Yesterday, I completed the final assessment for the first (and completely FREE!) course run by Google Analytics Academy - Digital Analytics Fundamentals.
It's overall been a really good experience and has helped consolidate my knowledge, hammer in the correct terminology (dimensions, metrics etc.) once and for all, and also got me up to speed on recent changes (such as the renaming of 'Traffic Sources' in the interface to 'Acquisitions' - I'd been wondering where my traffic reports had disappeared to!).
Why Google Analytics Academy ?
"Why Digital Analytics? That's just tech stuff that I won't need to know about", you might say.
Wrong. A good grasp of analytics and digital measurement is essential to making sound business decisions. That's because it's based on real insight and data rather than opinions. It's very exciting actually - imagine having real data about your customers rather than stabbing around in the dark, not knowing whether or not your marketing campaigns work! And spending lots of money unnecessarily as a result...
The beauty of Google Analytics Academy is that it's FREE, and very accessible. Unfortunately, up until now, the only industry recognized GA qualification had been the Google Analytics IQ certificate. And that, believe me, is tough. I had started it some time last year but a lot of the content was too specialised and technical - here's more on the GA IQ test from someone who has successfully completed it.
Google Analytics Academy in comparison is a more concise training program to educate business leaders across the board on effective measurement planning in the digital age. It addresses a fundamental problem faced by many businesses today: On the one side, you have analytics / tech experts who live and breathe data, but who have little influence or indeed decision making power.
On the other side you have a large number of powerful CEOs, senior business leaders, traditional marketers etc. who have little idea of what business success looks like in the digital age, or how to measure it. Yet it's those people making all the decisions 🙁 !
The academy, and specifically the course I took (Digital Analytics Fundamentals), should be particularly useful for these people, as well as anyone involved with the day to day management of your online marketing activity (including the website) - your designers, content managers, project managers, and so on. Look at the pre-course questionnaire screenshot above where you can slot yourself into what must be their rough target audience!
But now on to the course review itself 🙂
Google Analytics Academy - Review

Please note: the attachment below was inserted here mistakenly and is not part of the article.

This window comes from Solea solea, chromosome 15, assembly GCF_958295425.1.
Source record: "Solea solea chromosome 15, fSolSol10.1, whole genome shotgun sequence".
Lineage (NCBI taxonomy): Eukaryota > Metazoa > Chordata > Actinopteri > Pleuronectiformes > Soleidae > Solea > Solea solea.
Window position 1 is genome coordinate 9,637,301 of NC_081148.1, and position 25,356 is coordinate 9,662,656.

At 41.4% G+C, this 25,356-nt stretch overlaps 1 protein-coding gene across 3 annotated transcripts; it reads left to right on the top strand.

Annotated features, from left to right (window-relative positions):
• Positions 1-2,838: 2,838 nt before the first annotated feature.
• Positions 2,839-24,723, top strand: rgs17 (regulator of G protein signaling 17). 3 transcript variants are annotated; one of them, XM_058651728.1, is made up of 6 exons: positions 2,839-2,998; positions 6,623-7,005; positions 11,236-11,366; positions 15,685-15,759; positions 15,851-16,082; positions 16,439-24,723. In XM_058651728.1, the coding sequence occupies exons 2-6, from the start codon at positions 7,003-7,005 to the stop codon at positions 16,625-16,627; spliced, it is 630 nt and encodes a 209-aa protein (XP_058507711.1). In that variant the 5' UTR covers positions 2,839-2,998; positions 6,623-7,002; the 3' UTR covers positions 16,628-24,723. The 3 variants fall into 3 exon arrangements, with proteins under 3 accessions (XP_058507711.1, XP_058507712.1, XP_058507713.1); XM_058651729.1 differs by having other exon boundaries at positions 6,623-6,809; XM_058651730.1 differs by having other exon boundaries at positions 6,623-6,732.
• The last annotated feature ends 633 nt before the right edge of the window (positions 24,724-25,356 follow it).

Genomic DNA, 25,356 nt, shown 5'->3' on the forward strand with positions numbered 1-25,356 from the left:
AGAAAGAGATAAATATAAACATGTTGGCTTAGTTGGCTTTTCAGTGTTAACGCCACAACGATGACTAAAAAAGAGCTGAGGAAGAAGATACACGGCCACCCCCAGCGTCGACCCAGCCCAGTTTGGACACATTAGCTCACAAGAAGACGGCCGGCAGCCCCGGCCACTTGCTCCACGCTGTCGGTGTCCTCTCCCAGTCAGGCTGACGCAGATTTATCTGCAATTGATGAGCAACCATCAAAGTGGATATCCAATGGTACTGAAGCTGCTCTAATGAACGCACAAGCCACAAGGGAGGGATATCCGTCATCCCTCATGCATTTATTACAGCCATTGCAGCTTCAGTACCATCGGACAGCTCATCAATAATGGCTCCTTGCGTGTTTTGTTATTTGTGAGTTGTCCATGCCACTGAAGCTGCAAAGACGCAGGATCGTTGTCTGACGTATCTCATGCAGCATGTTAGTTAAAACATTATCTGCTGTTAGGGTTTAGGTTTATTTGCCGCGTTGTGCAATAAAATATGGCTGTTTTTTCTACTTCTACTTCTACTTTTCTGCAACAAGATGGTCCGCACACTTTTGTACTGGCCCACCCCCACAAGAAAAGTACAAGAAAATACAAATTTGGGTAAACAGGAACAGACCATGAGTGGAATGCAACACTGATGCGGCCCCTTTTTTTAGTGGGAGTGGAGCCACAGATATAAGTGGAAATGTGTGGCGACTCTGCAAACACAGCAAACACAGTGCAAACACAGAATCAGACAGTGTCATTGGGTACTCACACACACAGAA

Course content (8/10)
What I loved about this course especially is that it didn't dive straight into the actual software, so doesn't needlessly scare people off. In fact it starts with contextualising and telling us why Digital Analytics is important and aligns it to documenting and measuring business objectives. This is a language that business will understand, and can relate to. Contexualising the subject appropriately is very important to getting your senior stakeholders and decision makers on board - as it's talking about things that matter most to them.
I also liked the overall structure of the course - moving from the general to the specific, and going through all standard reports in chronological order. Admittedly Unit 5 - Navigating Google Analytics reports - can be a bit hard going and newbies may find it all a bit too technical. But stick with it and you'll be rewarded - once you reach the end, it all falls into place and makes complete sense!
Google initiatives and activities such as the free Google Analytics Academy aren't necessarily about helping customers - there is always an overall business objective (and I don't mind that - there should be!). So, while the course I took was called 'Digital Analytics Fundamentals', really, it is about Google Analytics. So let's not pretend that there isn't an implicit aim to promote the use of GA over rival software, and position Google Analytics as the de facto default product (apparently over 100,000 students signed up to the course!).
In the course, there is also some matter of fact 'naturalisation' going on about using AdWords, and info on keyword data which of course Google will no longer make available free of charge unless you use the paid AdWords product. So the first point of criticism would be that they should perhaps be a little more transparent in that respect, and not pretend that Digital Analytics = Google Analytics.
On a personal note, the ecommerce reports weren't so useful to me, since this only makes sense if you do have ecommerce enabled (and difficult to replicate / play around with if you don't).
Course delivery (9/10)
My favourite aspect here were the course videos featuring the instructor, Justin Cutroni. He's the Analytics Advocate at Google and an extremely experienced and engaging public speaker. You get the chance to hear and see one of the best digital analytics evangelists out there, beamed right into your home!